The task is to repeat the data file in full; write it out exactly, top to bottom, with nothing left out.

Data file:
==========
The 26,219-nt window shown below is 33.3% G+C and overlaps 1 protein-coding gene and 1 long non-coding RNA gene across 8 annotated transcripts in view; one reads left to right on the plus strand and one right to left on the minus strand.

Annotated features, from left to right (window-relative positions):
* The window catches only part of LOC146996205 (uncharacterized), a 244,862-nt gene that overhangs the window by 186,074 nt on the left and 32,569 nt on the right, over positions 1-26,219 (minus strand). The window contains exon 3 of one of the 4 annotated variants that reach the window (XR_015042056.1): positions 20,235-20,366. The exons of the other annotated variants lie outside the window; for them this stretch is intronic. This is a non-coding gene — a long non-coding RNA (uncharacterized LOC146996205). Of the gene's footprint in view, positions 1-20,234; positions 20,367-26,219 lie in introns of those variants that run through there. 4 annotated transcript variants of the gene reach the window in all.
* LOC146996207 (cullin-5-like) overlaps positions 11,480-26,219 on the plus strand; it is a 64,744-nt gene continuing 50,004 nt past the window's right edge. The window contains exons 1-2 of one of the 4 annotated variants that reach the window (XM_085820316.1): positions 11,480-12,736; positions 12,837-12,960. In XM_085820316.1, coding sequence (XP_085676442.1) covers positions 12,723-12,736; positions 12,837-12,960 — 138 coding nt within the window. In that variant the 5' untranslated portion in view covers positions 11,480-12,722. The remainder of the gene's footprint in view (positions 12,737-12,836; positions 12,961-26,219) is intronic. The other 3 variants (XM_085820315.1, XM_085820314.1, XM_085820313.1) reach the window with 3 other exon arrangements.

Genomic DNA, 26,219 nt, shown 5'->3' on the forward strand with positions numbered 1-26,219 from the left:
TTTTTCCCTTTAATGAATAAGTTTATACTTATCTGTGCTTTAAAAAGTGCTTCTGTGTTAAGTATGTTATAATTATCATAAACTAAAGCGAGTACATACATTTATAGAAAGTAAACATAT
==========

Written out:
The 26,219-nt window shown below is 33.3% G+C and overlaps 1 protein-coding gene and 1 long non-coding RNA gene across 8 annotated transcripts in view; one reads left to right on the plus strand and one right to left on the minus strand.

Annotated features, from left to right (window-relative positions):
* The window catches only part of LOC146996205 (uncharacterized), a 244,862-nt gene that overhangs the window by 186,074 nt on the left and 32,569 nt on the right, over positions 1-26,219 (minus strand). The window contains exon 3 of one of the 4 annotated variants that reach the window (XR_015042056.1): positions 20,235-20,366. The exons of the other annotated variants lie outside the window; for them this stretch is intronic. This is a non-coding gene — a long non-coding RNA (uncharacterized LOC146996205). Of the gene's footprint in view, positions 1-20,234; positions 20,367-26,219 lie in introns of those variants that run through there. 4 annotated transcript variants of the gene reach the window in all.
* LOC146996207 (cullin-5-like) overlaps positions 11,480-26,219 on the plus strand; it is a 64,744-nt gene continuing 50,004 nt past the window's right edge. The window contains exons 1-2 of one of the 4 annotated variants that reach the window (XM_085820316.1): positions 11,480-12,736; positions 12,837-12,960. In XM_085820316.1, coding sequence (XP_085676442.1) covers positions 12,723-12,736; positions 12,837-12,960 — 138 coding nt within the window. In that variant the 5' untranslated portion in view covers positions 11,480-12,722. The remainder of the gene's footprint in view (positions 12,737-12,836; positions 12,961-26,219) is intronic. The other 3 variants (XM_085820315.1, XM_085820314.1, XM_085820313.1) reach the window with 3 other exon arrangements.

Genomic DNA, 26,219 nt, shown 5'->3' on the forward strand with positions numbered 1-26,219 from the left:
TTTTTCCCTTTAATGAATAAGTTTATACTTATCTGTGCTTTAAAAAGTGCTTCTGTGTTAAGTATGTTATAATTATCATAAACTAAAGCGAGTACATACATTTATAGAAAGTAAACATAT